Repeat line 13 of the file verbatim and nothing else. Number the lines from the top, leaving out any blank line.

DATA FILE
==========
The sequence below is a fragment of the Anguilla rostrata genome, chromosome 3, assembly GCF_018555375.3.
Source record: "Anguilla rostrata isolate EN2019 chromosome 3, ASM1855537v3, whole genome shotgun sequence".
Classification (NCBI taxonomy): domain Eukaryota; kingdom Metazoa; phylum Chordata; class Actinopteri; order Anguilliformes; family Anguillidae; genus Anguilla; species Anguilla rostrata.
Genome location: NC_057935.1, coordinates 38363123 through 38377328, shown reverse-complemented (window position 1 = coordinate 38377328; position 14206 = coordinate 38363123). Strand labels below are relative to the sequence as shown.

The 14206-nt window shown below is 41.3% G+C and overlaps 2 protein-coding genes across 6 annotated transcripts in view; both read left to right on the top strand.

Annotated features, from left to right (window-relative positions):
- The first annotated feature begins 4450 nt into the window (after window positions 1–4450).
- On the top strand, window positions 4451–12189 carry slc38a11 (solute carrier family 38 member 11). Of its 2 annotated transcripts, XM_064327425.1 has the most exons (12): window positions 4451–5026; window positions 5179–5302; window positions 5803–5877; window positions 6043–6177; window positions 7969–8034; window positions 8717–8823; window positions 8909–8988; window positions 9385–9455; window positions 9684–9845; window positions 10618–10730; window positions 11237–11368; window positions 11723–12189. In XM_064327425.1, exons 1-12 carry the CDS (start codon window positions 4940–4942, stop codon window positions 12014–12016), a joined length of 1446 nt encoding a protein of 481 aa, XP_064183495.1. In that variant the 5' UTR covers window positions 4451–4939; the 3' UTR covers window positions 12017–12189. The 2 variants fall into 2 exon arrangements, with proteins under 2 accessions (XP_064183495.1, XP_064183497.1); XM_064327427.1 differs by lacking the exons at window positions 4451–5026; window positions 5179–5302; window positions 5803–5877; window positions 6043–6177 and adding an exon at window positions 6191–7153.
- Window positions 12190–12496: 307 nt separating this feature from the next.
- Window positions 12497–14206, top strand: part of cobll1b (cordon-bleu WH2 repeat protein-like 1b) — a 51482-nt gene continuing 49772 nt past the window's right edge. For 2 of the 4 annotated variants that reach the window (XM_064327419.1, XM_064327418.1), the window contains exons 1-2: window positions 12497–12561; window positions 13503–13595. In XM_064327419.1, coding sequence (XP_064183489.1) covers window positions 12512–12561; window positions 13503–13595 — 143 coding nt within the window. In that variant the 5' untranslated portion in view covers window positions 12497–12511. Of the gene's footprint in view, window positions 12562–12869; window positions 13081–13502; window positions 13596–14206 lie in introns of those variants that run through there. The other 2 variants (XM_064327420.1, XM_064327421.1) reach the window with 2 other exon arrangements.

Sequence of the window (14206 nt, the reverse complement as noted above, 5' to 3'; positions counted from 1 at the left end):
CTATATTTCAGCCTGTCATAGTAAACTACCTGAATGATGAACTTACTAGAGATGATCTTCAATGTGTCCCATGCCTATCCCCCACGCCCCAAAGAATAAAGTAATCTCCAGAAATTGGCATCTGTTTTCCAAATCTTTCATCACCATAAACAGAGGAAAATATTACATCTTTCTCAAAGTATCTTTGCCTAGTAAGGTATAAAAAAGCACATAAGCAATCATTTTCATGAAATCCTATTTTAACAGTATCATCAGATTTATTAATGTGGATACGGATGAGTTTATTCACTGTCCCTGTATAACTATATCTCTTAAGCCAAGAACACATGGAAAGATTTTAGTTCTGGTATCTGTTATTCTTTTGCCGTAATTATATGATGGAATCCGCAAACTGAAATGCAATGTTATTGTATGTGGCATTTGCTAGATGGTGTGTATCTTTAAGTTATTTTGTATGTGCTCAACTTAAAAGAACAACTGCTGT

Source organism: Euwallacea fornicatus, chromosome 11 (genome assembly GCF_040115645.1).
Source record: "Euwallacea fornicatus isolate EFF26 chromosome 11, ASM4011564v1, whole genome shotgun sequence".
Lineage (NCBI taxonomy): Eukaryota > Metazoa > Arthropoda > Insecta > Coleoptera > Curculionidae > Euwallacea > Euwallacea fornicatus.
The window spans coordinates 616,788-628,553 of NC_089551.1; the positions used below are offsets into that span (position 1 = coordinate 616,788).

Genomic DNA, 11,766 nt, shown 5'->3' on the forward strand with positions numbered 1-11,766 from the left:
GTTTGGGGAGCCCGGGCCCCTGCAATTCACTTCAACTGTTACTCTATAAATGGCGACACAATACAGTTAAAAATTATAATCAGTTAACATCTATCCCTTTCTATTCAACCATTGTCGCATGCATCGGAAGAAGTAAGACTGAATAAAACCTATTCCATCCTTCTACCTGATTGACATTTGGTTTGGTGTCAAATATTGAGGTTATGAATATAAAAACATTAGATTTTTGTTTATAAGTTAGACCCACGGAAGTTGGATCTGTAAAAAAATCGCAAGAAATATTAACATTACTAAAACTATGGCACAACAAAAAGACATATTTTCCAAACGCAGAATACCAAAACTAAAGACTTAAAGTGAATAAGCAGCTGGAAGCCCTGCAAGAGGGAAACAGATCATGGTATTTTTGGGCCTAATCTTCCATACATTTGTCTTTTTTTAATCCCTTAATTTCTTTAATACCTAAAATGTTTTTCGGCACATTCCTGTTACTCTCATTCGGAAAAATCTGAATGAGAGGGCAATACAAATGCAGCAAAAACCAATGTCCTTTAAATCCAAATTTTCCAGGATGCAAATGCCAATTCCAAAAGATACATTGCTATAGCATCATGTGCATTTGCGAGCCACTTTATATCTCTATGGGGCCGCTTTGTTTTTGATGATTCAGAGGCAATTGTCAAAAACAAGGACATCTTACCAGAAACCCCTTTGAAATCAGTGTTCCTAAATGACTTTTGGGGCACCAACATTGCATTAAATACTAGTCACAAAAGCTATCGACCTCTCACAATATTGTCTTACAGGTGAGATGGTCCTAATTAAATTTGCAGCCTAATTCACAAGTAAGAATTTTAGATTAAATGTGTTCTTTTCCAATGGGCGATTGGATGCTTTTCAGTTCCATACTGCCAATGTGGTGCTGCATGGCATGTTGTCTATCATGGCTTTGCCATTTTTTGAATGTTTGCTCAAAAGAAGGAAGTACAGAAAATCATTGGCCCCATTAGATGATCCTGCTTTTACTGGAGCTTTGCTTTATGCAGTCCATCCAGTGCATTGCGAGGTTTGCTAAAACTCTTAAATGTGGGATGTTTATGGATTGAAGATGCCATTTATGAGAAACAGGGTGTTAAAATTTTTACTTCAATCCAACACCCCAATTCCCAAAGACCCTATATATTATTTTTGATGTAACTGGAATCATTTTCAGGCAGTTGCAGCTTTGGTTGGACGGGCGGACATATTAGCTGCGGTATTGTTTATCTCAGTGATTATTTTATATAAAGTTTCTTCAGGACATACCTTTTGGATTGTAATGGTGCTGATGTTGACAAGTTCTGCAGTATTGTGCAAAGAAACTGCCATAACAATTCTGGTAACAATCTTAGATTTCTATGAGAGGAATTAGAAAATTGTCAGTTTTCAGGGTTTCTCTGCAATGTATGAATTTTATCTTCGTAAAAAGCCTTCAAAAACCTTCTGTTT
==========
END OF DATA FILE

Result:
Source organism: Euwallacea fornicatus, chromosome 11 (genome assembly GCF_040115645.1).